EHS-COVID (373) Impact of COVID-19 on cancer services (5)

4 June, 2021

Dear HIFA members,

Sharing an article on Cancer care services during COVID19 from India. The paper highlights that the pandemic has affected low socio economic status/ rural population the most and reducing their accessibility to healthcare services.

Impact of COVID‐19 pandemic on cancer surgery: Patient's perspective [*see note below]

Best regards,


HIFA profile: Dr Sanchika Gupta is an Indian healthcare specialist with eight years of experience as both clinician and public health programmer. She explored wide breadth of public health realm viz. family planning/reproductive health, maternal, adolescent and child health during her association with national and international NGOs namely INCLEN, MAMTA, Jhpiego and Pathfinder International. She acquired technical expertise in advocacy, program management, research, monitoring and evaluation throughout her fieldwork in eight Indian states (Assam, Bihar, Haryana, Jharkhand, Madhya Pradesh, Maharashtra, Rajasthan and Uttar Pradesh). She is the nominee of ‘120 under 40: the new generation of family planning leaders’ in 2019. In the recent years, she has been associated with HIFA through its Social Media Working Group and EHS-COVID19 project. In 2021, HIFA nominated her as Global Country Representative Coordinator. Currently, she is based in New Delhi, India and is available on email id or Twitter @sanchika_gupta.

[*Note from HIFA moderator (Neil PW): Thanks Sanchika, for the benefit of those without immediate web access here is the abstract:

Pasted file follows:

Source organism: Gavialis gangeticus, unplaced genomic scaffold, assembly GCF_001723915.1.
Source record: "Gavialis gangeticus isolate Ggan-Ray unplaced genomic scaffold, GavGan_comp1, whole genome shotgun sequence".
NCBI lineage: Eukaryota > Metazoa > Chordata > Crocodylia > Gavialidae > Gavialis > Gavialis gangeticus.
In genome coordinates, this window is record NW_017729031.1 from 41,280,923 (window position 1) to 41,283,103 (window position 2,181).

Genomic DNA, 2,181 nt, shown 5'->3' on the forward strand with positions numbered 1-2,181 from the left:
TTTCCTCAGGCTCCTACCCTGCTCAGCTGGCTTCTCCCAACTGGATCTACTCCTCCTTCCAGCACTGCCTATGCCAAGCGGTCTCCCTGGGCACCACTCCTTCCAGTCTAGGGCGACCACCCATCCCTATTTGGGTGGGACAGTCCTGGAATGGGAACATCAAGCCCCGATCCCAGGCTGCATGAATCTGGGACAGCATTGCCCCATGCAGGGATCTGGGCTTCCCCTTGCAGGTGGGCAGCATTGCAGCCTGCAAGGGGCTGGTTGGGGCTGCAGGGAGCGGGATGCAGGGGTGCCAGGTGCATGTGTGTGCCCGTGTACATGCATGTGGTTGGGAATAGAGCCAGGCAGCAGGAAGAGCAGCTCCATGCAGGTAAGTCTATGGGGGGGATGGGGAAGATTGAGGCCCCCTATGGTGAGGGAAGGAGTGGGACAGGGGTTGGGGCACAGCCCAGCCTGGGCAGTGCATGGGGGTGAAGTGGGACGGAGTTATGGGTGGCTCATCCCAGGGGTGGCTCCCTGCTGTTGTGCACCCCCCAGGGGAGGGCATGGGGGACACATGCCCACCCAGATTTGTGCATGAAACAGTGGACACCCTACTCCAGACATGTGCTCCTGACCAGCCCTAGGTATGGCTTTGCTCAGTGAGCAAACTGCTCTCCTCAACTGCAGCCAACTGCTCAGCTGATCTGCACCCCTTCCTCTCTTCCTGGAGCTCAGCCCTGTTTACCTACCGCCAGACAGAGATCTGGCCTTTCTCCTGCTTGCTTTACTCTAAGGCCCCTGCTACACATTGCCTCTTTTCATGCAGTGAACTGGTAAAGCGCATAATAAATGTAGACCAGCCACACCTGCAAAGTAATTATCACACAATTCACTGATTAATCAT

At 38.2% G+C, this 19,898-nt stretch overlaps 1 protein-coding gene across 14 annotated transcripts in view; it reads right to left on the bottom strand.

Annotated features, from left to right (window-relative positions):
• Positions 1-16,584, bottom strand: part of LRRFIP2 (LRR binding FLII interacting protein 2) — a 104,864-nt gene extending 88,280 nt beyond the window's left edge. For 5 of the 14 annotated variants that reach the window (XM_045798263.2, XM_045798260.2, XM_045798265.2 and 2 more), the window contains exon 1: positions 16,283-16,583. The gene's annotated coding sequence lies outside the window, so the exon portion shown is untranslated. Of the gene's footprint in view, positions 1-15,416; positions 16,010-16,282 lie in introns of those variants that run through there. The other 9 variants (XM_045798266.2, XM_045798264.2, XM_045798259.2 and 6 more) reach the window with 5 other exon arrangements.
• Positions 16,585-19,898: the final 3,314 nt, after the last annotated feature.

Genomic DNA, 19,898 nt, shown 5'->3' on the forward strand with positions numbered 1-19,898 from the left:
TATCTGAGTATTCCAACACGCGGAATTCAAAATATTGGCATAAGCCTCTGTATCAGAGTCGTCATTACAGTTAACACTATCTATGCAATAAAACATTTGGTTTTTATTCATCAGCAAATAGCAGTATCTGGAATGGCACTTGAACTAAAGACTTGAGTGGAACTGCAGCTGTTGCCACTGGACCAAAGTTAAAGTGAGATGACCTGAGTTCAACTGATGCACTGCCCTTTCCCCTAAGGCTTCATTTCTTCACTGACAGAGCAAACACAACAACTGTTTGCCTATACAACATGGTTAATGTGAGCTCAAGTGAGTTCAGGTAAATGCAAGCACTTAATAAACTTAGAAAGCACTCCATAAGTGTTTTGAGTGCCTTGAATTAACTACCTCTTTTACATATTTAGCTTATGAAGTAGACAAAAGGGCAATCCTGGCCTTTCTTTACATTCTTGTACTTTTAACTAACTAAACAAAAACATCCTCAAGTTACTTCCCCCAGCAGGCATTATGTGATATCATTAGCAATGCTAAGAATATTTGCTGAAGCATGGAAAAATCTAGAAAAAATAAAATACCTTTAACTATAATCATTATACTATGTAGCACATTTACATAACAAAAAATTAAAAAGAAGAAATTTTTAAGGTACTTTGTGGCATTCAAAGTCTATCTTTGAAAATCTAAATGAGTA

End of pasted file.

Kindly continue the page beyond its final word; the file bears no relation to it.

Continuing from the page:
Background: Coronavirus disease 2019 (COVID‐19) has impacted cancer care globally. The aim of this study is to analyze the impact of COVID‐19 on cancer healthcare from the perspective of patients with cancer.

Methods: A cross-sectional survey was conducted between June 19, 2020, to August 7, 2020, using a questionnaire designed by patients awaiting cancer surgery...

Results: A significant adverse impact was noted in all five domains (p = < 0.05), with the maximal impact felt in the domain of financial status followed by healthcare access. Patients with income levels of INR < 35 K (adjusted odds ratio [AOR] = 1.61, p < 0.05)... experienced the most adverse COVID-related impact.

Conclusion: Delivering quality cancer care in low to middle-income countries is a challenge even in normal times. During this pandemic, deficiencies in this fragile healthcare delivery system were exacerbated. Identification of vulnerable groups of patients and strategic utilization of available resources becomes even more important during global catastrophes, such as the current COVID‐19 pandemic. Further work is required in these avenues to not only address the current pandemic but also any potential future crises.]